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Charles Street looking south to where Oriel once was

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At the Estonian Club in Charles Street Adrian Henri's band were tuning up. A guitar clanged and whined against the arbitrary thumping of Brian Dodson's drums. The stage was big enough to accommodate four but the band numbered six. The audience - cord jean, hush puppy, roll-neck - all smoked furiously. In the tiny ante-room bar among the chintz and soft chairs a fat woman in a peasant dress had been squeezing at a piano accordion while big jowled men in bad suits drank vodka and ignored her. She was drowned out now. "You keep our love hidden - like the nightdress you keep under your pillow - and never wear when I'm there." The voice was clear, fashionably accented, and engaging. Henri's fat-arse with the rose embroidered on the left pocket swayed in time behind the microphone. Andy Robert's guitar showered, slid and rang. This was the Liverpool Scene. It was 1968 and poetry was making yet another attempt to take over the world.

The Estonian Club had seen it all, for years. Folk club, jazz club, dope club, dance club. Poetry would be just the same. In a later manifestation the place would become the Montmerence, one of Cardiff's hippest discos, and later again a gay haunt full of hard core and yellow lager before being knocked down when the whole block was redeveloped. It's now an orange-brick office rebuild housing Career Paths, the privatised local authority Career's Service. Paul Henry, part-time careers officer and Seren poet works here. The verse connection is solidly maintained.

Charles Street was originally built as a quality residential street in the mid-1800s by Charles Vachell who had made his money as an apothecary, an early pharmacist. Substances have haunted the street ever since. By the turn of the century trading had expanded east from High Street to run the length of Crockherbtown (renamed Queen Street in honour of Queen Victoria in 1886). It reached Charles Street which began a slow change from residential to commercial. The block now containing the Estonian Club became home to jewellers, tailors and on its south corner a place where remembrance day poppies were cut from gash cloth and stuck to pins.

Adrian Henri's influence as the most bohemian of the trio of Liverpool poets, which included Brian Patten and Roger McGough, was more far reaching than he might have imagined. Henri was not only a poet but a painter too. He wore a dangling plastic heart on his denim shirt pocket. He looked like a tall Toulouse-Lautrec and, in the slipstream of the Beatles, read stuff about schoolgirls, love and freedom and how pop culture was the best thing in the world. No one else had ever put it quite like that. On the back of his success the Second Aeon Travelling Circus (Finch, Geraint Jarman, Heather Jones, Dave Mercer, Geoff Sherlock, Huw Morgan and others) played out of tune poetry, feedback and drums to local youth; hipsters queued at Lears for the latest edition of Penguin's Modern Poets; and small poetry magazines flourished. Hard to imagine now, as you read your new verse on-line, that people, a few, once bought these things, took them home, and held them with reverent hands.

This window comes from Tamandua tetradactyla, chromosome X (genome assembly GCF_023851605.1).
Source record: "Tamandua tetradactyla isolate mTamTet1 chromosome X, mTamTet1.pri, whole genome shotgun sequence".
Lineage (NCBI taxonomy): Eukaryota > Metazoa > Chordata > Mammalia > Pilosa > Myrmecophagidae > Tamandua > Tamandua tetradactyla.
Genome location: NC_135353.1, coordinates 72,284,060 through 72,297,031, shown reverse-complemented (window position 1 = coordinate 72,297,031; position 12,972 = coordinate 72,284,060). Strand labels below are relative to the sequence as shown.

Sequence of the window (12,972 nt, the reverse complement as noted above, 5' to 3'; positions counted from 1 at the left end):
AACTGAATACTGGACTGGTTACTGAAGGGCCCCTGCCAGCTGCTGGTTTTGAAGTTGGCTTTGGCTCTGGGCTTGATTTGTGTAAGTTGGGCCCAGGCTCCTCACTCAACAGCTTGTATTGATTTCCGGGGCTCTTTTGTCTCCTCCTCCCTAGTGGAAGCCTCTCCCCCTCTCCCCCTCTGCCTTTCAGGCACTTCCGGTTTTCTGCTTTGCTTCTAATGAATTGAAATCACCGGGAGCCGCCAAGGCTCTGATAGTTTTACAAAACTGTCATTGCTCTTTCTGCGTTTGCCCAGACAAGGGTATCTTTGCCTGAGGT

Henri would return to Charles Street, too. By the mid-seventies the Welsh Arts Council, in a fit of entirely needed arts provision, opened its first bookshop and gallery at no 53. This early Victorian three-story with walls that let the rain in and menacing subsidence lasted for almost two decades as the loved and hated Oriel, window on the arts in Wales. On the ground floor the gallery showed artists who were either too new or too non-conformist to get hanging space elsewhere. Allen Jones exhibited his women as furniture, Zandra Rhodes had a fashion show, Jack Crabtree showed his paintings of miners and the hugely underrated Ray Howard-Jones displayed her seascapes to tumultuous applause. Above and below were bookshops. Art and culture were in the basement where the drains overflowed and men had to be called in to reseal the covers. On the first floor were the books from Wales and the huge poetry section which ran from shelf to shelf. Here Jack Kerouac rubbed shoulders with R. Williams Parry and William Carlos Williams battled it out for sales against Gwenallt and Bobi Jones. Naturally there were book launches, author visits, hot discussion, shoplifting and shed loads of poetry.

Adrian Mitchell, George MacBeth, Bob Cobbing, J P Donleavy, Michael Foot, Jackson Mac Low, George Dowden, Margaret Drabble, R S Thomas, Chris Torrance, Glyn Jones, Harri Webb, John Tripp, Pete Morgan, Edwin Morgan, Dannie Abse, Libby Houston, Friedrich Durrenmatt, Eugene Ionesco, Henri Chopin, Benjamin Zephaniah, Roy Fisher, Carol Ann Duffy, Lisa St Aubin de Teran, Andrew Davies, Wendy Cope, Derek Walcott Mark Strand, Andrew Motion, Bill Bissett, Margaret Atwood, Gillian Clarke, and Derek Walcott all appeared here. Who else? Adrian Henri. This time without a band, bigger, same jeans, same rose, same smile and same wonderful voice. Writing. Reading. Keeping the flag of pop alive. Still looking like Toulouse-Lautrec.

still rocking, just

Going up Charles Street now culture seems to have abandoned it. The Grassroots bands and disaffected cafe is a pale shadow; the Cellar beat generation coffee bar now an ash wood and Harry Holland walled restaurant. No bookshops, no art. Only the Photogallery with its formidable chrome and glass hangs on, sandwiched between the Church and the run of gay clubs which dominate the street's eastern side. But even it is to move soon. There are no accordions. Estonia no longer needs us. Like the street itself, regeneration has reached it. Time for someone else to move in.

Peter Finch

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